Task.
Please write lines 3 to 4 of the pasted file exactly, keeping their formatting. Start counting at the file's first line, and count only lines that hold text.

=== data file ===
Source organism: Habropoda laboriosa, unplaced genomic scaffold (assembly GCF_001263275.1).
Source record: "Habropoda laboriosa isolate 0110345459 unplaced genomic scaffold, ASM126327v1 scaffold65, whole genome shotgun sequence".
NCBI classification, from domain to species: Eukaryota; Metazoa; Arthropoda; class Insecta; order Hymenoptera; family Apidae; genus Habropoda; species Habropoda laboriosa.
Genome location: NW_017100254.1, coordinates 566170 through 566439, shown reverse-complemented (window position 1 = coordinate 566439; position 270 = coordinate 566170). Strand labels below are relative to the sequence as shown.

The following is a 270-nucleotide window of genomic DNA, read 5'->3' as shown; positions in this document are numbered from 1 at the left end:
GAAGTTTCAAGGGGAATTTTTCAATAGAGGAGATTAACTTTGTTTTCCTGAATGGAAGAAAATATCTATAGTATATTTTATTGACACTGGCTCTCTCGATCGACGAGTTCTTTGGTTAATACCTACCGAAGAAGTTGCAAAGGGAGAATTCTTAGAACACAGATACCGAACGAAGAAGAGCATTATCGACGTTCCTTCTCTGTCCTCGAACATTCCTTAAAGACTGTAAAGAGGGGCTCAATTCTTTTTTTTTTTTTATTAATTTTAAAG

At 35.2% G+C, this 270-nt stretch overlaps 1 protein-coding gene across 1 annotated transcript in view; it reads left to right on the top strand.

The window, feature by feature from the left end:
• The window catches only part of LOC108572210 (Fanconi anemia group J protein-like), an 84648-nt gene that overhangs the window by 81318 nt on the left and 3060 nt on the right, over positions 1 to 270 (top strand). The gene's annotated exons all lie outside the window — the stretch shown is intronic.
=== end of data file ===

NCBI classification, from domain to species: Eukaryota; Metazoa; Arthropoda; class Insecta; order Hymenoptera; family Apidae; genus Habropoda; species Habropoda laboriosa.
Genome location: NW_017100254.1, coordinates 566170 through 566439, shown reverse-complemented (window position 1 = coordinate 566439; position 270 = coordinate 566170). Strand labels below are relative to the sequence as shown.